The residential construction market could tilt toward green homes if today's preferences persist, with one recent study estimating that energy-efficient residences could account for anywhere from 29 percent to 38 percent of the playing field by 2016.[IMAGE]
Unveiling the report at a homebuilders' conference Tuesday, ""McGraw-Hill Construction"":http://construction.com/ estimated that green homes amounted to 17 percent of the construction market last year.
The company said that new opportunities for green homes could represent anywhere from $87 billion to $114 billion in gains to be had by the construction industry.
It coordinated the study with the ""National Association of Home Builders"":http://www.nahb.org/ and ""Waste Management, Inc."":http://www.wm.com/index.jsp
""In the current residential market, there is an enormous need to differentiate your homes for consumers,"" ""Harvey Bernstein"":http://construction.com/AboutUs/ExecProfiles/HarveyBernstein_ExecProfile.pdf, a VP[COLUMN_BREAK]
with McGraw-Hill, said in a statement. ""When builders are able to offer homes that not only are green, but also offer the combination of higher quality and better value, they have a major competitive edge over those building traditional homes.""
The report highlighted several factors that it said contributes to the greener homes movement. Ninety percent of homebuilders feel energy efficiency is important, a finding complemented by ""strongly value-driven"" customers, whom two-thirds of respondents said tend to request green homes or remodeling projects to lower energy bills and save money.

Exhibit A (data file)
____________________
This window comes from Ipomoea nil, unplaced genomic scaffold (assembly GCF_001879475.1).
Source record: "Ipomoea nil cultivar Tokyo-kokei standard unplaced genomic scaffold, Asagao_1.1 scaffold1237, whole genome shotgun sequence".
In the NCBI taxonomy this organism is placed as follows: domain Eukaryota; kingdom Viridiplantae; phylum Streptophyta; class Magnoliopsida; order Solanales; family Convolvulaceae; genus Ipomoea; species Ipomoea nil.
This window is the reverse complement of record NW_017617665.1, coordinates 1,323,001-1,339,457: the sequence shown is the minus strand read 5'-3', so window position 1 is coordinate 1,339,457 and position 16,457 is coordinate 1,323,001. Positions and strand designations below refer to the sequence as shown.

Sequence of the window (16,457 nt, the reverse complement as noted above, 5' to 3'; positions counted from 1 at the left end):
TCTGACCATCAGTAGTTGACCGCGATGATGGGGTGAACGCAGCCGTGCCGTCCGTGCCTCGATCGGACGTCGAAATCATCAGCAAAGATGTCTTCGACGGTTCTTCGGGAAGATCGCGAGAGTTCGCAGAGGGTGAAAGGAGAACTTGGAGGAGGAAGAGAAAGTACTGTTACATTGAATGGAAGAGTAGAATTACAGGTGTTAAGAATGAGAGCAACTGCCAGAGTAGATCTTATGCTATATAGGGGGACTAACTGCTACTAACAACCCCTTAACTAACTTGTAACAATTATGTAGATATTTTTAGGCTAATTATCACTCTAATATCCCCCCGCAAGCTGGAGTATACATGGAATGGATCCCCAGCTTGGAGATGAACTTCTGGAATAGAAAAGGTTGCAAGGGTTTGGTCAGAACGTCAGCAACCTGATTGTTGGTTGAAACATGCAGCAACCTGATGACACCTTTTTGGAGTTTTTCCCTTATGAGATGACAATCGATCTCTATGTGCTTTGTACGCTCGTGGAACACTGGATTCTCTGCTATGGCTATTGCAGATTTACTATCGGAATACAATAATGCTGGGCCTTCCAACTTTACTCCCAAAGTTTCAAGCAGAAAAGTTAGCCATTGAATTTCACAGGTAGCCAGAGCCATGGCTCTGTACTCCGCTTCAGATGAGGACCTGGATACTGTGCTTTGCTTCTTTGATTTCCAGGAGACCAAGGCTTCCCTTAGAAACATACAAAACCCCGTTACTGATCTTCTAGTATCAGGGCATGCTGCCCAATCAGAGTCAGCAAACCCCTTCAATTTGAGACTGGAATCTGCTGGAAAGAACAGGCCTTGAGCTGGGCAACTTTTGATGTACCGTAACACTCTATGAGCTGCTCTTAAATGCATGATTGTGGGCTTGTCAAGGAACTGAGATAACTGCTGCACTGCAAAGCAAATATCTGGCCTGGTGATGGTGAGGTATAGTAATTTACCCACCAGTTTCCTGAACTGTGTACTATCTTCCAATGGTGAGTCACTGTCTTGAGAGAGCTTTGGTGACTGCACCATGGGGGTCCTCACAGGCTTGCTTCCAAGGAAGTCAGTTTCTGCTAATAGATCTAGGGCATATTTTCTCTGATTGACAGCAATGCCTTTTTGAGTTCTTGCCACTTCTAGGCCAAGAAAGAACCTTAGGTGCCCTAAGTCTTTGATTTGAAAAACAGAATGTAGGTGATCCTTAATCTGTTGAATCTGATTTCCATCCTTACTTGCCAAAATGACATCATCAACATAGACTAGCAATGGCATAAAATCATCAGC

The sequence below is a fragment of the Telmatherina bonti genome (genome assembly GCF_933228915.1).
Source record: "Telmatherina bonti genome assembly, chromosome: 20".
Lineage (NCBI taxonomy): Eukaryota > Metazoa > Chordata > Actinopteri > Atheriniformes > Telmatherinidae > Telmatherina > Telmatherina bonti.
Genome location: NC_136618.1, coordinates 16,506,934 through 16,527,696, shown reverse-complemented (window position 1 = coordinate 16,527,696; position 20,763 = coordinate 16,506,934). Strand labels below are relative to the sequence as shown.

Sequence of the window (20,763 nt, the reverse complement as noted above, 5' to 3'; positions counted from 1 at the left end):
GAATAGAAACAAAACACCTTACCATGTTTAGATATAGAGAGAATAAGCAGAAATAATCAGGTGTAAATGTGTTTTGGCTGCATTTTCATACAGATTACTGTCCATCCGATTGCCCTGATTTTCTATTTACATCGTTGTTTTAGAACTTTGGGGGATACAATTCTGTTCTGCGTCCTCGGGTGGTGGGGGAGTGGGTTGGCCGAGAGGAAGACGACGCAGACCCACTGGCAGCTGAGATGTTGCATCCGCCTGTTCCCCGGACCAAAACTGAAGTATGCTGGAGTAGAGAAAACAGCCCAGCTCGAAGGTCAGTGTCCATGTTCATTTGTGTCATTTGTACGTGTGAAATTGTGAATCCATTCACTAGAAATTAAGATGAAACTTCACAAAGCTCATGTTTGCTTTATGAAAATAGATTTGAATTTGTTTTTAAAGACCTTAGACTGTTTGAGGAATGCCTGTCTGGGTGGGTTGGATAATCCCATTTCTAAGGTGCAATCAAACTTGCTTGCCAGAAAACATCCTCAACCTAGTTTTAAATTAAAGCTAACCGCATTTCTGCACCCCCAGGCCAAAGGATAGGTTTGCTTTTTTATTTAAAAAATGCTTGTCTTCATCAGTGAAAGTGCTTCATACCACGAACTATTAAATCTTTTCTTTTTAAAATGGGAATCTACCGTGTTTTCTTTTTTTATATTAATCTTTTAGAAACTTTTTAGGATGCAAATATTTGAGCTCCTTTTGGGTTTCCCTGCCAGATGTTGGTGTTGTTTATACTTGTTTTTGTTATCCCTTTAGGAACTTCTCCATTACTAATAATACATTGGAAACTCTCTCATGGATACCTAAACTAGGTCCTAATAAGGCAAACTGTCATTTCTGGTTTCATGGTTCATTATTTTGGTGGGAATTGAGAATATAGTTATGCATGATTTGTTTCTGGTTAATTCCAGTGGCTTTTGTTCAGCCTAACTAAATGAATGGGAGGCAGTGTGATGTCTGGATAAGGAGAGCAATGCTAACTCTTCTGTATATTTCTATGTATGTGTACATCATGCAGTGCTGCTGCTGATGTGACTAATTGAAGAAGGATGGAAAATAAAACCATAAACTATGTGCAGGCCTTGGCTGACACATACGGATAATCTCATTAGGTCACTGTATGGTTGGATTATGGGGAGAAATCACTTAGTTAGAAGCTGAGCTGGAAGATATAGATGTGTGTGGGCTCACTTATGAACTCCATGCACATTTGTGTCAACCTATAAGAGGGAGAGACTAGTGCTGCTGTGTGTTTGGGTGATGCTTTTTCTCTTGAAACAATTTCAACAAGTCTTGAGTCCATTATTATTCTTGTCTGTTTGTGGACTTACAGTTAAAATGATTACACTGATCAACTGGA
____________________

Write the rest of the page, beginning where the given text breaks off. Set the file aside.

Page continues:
Shifts in attitudes about practices and technology appeared to help nudge the construction industry toward greener homes as well. The study found that more than 80 percent of respondents, including homebuilders and remodelers, felt that energy efficiency helps make homes greener today than two years ago.
Sixty percent of homebuilders believe that indoor air quality helps qualify homes as green, with 95 percent of builders with high-volume construction projects saying that technological features impact the level of air quality present in homes.
More than 50 percent of the respondents also said that they consider durable materials extremely important to residential construction today.
""These findings confirm the shift we've seen in the market,"" added ""Jim Halter"":http://www.linkedin.com/in/jimhalter, VP of construction solutions with Waste Management. ""Builders and remodelers are placing more emphasis on energy efficiency, increases in sustainability focused waste management practices and more products made from post-consumer materials. These important factors are pushing our industry forward.""